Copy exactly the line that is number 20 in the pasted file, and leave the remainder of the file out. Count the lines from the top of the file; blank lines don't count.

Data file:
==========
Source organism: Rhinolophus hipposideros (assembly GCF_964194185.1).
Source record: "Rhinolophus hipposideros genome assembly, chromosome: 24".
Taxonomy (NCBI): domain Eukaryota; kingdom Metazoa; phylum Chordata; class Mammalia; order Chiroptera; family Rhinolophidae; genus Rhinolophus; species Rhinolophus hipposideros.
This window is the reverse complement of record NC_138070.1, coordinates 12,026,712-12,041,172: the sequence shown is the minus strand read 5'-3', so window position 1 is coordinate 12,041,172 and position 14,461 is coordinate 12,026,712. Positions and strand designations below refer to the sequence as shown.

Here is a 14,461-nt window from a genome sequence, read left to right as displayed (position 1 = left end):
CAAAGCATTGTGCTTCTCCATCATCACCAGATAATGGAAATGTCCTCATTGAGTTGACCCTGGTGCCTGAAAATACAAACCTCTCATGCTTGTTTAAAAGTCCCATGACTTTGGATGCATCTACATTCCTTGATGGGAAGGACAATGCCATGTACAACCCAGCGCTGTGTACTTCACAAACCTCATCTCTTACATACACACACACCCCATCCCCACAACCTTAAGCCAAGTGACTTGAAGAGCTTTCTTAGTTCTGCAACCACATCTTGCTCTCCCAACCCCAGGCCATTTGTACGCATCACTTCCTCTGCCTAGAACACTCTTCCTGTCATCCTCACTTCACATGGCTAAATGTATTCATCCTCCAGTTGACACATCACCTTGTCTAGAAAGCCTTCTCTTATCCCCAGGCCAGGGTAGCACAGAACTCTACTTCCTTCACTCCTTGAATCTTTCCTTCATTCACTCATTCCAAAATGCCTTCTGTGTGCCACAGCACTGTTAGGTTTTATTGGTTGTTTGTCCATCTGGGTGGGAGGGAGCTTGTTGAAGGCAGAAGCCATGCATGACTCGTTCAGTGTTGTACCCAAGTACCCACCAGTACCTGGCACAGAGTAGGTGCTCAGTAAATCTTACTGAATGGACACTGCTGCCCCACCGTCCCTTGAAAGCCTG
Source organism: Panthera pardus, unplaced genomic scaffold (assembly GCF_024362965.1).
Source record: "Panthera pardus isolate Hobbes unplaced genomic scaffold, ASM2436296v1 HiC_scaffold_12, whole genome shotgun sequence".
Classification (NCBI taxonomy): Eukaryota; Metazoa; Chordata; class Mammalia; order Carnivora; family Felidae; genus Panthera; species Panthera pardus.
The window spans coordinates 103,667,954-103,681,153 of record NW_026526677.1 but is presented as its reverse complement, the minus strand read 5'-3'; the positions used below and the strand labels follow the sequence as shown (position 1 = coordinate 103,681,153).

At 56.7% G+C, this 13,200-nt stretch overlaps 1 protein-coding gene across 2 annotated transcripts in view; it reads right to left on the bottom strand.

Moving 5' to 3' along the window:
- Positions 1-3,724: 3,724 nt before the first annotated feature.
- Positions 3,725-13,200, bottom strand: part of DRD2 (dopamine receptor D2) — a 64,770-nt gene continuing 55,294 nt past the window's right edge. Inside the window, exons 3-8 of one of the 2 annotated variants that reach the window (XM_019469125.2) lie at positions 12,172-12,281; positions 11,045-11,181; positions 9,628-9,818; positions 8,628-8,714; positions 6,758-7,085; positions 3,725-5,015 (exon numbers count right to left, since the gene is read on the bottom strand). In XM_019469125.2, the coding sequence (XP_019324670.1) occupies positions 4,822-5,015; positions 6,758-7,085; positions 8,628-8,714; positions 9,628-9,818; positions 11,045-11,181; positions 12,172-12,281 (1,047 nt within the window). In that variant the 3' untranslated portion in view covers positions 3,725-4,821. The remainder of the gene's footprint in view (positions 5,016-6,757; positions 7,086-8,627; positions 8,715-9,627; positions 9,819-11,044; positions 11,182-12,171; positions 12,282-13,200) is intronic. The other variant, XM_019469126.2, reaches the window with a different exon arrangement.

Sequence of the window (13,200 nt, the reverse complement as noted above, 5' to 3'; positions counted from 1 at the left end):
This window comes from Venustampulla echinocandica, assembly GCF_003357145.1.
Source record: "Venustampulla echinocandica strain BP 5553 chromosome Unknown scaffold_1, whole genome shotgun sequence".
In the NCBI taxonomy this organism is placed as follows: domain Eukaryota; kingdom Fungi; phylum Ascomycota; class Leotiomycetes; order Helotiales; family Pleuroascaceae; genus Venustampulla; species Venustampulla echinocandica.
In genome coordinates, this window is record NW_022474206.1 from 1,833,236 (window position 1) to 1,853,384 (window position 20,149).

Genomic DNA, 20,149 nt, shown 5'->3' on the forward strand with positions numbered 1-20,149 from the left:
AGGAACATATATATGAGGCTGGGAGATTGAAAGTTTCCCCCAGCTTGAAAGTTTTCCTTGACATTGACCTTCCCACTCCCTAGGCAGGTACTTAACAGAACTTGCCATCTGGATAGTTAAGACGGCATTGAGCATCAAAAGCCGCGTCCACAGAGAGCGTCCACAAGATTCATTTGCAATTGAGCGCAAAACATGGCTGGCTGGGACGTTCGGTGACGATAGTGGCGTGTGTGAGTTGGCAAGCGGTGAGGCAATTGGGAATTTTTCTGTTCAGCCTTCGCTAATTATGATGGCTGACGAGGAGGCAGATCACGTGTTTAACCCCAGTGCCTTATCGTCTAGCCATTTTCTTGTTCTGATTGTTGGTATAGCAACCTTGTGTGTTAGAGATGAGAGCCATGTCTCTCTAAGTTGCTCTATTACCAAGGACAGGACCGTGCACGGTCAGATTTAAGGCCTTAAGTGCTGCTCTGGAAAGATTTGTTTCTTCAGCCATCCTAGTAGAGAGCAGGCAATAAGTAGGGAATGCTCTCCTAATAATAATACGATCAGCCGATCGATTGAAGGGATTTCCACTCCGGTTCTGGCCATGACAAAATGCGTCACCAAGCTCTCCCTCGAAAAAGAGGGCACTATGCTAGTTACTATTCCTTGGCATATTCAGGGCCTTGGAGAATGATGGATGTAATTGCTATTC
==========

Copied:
Genomic DNA, 20,149 nt, shown 5'->3' on the forward strand with positions numbered 1-20,149 from the left: